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September 11 Memorial: Remembering the victims who died at the World Trade Center and Pentagon, and in Pennsylvania

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Khang Ngoc Nguyen

Age: 41

Hometown: Fairfax, Va., USA

Occupation: Navy contractor

Location: Ground, Pentagon

"This guitar was my husband's dearest friend. Playing it was his greatest passion. Growing up in one of the poorest countries, [Vietnam], he had to sacrifice all his meal allowances to buy his first guitar and played beautifully since he was a teenager. ... The sound of Khang's tunes flowed through our house and through my heart. When I was feeling down, his music lifted my spirit. He always hoped that he would teach our little son, An, to play the guitar. Now, just like his Dad, this guitar has become An's buddy. Sadly, Khang cannot be here for An's music lessons, but his songs and his music will live forever in our hearts." --Tu Nguyen, wife

Profile:

Khang Nguyen grew up familiar with war. In South Vietnam, he and his family heard the frequent boom of shells and gunfire. Once, a mortar shell fell on a house across the street from his home, killing their friends inside.

In 1975, when communists took over the country, he and his family fled to an airport in vans. His father and two of his siblings made it onto a flight to the United States, but the rest of the family got left behind amid the chaos.

Nguyen, his mother and other siblings lived in poverty, peddling rice on the streets. Meanwhile, his father, a former employee of the U.S. Information Services in Vietnam, used his contacts to find the family.

In 1981, the parents and nine children were reunited in Washington.

Family members said Nguyen relished his newly ordered, stable life. He earned a bachelor's degree in electrical engineering from the University of Maryland. For 13 years, he worked for the Defense Information Systems Agency at the Pentagon, and during the past six months was a systems administrator for a Navy contractor.

Nguyen, 41, loved working at the Pentagon and would buy hats and T-shirts with government logos. He devoured books on the military, particularly about the Vietnam War.

"This is our second native country. We have gotten so many opportunities," said his wife, Tu Nguyen, 38.

Tu Nguyen, her eyes dry after several days of crying, said she hasn't been able to tell their 4-year-old son, An, what happened to his father.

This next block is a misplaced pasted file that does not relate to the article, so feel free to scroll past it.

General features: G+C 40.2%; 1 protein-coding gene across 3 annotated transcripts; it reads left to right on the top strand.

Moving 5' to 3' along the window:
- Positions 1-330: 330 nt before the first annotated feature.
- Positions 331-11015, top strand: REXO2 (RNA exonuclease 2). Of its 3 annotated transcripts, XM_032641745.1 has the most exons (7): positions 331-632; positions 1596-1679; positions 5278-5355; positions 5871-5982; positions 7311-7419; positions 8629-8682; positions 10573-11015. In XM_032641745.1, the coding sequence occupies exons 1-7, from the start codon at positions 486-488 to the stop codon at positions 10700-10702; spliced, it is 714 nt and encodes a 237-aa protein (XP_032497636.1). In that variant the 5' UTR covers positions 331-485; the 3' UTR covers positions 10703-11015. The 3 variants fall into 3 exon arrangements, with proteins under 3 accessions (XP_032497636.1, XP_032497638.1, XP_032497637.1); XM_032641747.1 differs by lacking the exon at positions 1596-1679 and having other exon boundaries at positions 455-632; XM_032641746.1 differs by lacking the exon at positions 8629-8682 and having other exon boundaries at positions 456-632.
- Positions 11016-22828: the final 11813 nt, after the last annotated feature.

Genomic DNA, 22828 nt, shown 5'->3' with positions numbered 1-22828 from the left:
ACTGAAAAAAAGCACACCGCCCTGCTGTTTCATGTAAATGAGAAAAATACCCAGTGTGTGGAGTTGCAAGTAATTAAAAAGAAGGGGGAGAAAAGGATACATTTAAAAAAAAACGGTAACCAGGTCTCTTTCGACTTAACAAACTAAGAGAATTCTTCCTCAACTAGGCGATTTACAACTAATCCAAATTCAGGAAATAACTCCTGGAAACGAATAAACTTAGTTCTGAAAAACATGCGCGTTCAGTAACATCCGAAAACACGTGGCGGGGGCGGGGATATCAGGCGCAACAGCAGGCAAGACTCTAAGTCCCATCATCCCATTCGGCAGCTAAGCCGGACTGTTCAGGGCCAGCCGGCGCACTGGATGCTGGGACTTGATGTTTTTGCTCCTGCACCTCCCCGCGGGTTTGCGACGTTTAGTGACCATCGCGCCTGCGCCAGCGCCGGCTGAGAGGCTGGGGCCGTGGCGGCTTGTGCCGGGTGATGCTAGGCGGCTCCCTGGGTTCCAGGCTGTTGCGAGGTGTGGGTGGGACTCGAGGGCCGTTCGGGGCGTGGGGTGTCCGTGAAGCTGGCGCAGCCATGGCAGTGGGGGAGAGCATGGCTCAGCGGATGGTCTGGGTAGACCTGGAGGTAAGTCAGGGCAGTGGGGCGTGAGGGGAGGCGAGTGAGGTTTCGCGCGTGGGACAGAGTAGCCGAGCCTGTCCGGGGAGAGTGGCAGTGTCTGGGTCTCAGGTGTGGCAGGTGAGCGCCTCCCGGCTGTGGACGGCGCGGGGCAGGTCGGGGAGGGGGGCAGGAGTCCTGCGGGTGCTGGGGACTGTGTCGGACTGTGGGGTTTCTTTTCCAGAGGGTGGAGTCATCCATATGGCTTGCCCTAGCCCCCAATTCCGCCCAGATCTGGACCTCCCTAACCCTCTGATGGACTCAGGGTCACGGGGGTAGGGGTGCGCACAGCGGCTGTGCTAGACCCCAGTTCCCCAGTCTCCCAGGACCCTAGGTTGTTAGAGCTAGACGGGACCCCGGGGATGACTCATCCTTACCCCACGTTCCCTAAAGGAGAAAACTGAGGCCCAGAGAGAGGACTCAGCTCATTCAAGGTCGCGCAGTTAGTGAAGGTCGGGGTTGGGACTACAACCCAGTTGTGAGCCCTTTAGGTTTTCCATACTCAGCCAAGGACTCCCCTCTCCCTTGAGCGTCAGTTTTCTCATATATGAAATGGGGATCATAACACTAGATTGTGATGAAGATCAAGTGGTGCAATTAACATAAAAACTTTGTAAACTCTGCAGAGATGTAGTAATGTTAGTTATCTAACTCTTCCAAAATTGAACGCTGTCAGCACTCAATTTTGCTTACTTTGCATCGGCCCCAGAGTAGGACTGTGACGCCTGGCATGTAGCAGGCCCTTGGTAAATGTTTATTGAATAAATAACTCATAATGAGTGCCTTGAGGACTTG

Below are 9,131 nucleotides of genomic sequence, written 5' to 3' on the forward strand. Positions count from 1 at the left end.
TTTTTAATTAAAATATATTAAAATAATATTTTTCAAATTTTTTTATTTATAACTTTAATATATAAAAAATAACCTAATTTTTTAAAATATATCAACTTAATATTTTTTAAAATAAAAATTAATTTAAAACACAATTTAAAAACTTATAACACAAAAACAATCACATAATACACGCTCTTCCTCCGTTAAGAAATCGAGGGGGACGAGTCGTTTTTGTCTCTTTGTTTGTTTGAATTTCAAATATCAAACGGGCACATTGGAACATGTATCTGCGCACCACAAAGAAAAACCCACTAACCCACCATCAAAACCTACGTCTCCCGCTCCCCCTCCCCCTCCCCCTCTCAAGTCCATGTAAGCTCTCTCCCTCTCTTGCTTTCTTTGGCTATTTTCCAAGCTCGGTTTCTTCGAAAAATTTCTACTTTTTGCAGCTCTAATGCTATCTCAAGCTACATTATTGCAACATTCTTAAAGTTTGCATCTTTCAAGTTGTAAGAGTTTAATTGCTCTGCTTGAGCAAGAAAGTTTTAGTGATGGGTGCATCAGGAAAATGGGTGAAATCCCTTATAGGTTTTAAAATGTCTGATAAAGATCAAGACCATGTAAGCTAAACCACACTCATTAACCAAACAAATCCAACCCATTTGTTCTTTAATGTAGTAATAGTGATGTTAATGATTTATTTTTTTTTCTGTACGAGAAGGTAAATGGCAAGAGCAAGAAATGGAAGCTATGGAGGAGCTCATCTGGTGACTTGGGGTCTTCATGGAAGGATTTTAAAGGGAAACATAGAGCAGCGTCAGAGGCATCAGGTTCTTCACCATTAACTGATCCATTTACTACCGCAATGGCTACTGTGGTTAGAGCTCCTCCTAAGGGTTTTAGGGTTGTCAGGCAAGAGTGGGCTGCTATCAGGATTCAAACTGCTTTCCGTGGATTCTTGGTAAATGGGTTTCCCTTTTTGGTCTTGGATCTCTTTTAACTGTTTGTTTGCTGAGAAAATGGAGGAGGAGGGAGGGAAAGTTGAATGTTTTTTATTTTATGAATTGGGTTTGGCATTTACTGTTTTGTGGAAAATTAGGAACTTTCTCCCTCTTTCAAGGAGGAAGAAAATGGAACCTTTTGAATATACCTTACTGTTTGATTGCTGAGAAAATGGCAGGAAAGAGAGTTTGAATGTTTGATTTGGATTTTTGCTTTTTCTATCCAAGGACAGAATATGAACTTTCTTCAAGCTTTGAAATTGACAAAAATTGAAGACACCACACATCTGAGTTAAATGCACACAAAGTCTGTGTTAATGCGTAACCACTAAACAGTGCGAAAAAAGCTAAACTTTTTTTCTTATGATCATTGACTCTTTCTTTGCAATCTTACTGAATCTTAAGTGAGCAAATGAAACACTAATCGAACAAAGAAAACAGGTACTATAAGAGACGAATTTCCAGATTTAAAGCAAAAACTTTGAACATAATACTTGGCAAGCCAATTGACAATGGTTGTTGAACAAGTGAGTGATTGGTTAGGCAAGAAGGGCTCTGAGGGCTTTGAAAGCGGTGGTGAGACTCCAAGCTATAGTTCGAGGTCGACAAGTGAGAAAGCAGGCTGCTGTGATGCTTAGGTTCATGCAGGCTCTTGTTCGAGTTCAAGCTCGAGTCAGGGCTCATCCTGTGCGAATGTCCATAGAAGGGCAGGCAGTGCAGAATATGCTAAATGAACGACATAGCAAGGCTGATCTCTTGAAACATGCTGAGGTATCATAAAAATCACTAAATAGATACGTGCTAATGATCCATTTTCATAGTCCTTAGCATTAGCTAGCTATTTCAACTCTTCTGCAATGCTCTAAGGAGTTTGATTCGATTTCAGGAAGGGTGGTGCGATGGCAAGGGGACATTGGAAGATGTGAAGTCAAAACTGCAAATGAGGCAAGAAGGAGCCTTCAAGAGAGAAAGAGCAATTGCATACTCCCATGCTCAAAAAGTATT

Wednesday afternoon, the Pentagon arranged for Khang Nguyen's car to be towed from the parking lot to a relative's driveway. Family members said that the little boy jumped up and down, pressing his face against the car windows, looking for his father.

"He was lucky; he was born here," Tu Nguyen said quietly. "He never suffered any pain from the war. But now he is 4 years old, and he has lost his father."

-- Phuong Ly

<style> #PentmemMemoryWrap { margin-left: 95px; width: 506px; background: #faf7ec; font-family: Arial, Helvetica, sans-serif; font-size: 11px; color: #2e2e2e; } #PentmemMemoryTop { padding: 14px; } #PentmemMemoryTop img { padding: 0px 0px 0px 10px; } #PentmemMemoryTop .headline { font-size: 12px; font-weight: bold; } #memAuthor { float: right; margin: 2px 20px 20px 0px; font-weight: bold; } .blurb { font-size: 11px; line-height: 16px; margin-left: -92px} </style> <div id="PentmemMemoryWrap"> <div id="PentmemMemoryTop"> <div class="blurb"><p><img src="http://media.washingtonpost.com/wp-srv/nation/interactives/pentagonmemorial/images/1506.jpg" align="right" border="0">"My sister-in-law, Oanh-Nghia, told me this story:</p> <p> "He was a very protective and caring brother. In April, 1975, when the Communists took over Saigon, people fled to the airport. Dad and two siblings made it onto a flight heading toward the United States; eight of us got left behind amid the chaos.</p> <p> "Without brother Khang, our youngest sister would probably not even be alive, and neither would our older sister. The mob kept jumping on them. He used himself as a shield for other family members.</p> <p>"Then for several years, we wandered on the street under the burning sun every day to peddle rice for a living. Many times, some bad boys bullied me. Big brother Khang threatened to beat them up. Just 15 years old at that time, he was the only man, the head of the family. </p> <p> "In 1981 Dad sponsored all of us to Maryland...Khang was very close to me and remains forever close to me." </p> <p>As she told me this story, tears rolled down from her eyes. Seven years have passed. Each and every one of us still feels the pain of missing Khang."</p> <div id="memAuthor">-- Tu Nguyen, wife <!-- /end memAuthor --></div> <!-- /end blurb --></div> <br> </div> </div>

Source: The Washington Post, AP and washingtonpost.com

The profiles in this feature were written in the months following Sept. 11, 2001.

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A day after the 9/11 attacks a makeshift memorial was created on the Arlington Memorial Cemetery fence. Seven years later, the first 9/11 memorial is opening.

Related Coverage:

3-Dimensional Virtual Memorial

Victims Remembered in Maryland

One Family's Loss

Stepping Through the Ashes

Pentagon Under Attack

Five Year Anniversary Coverage


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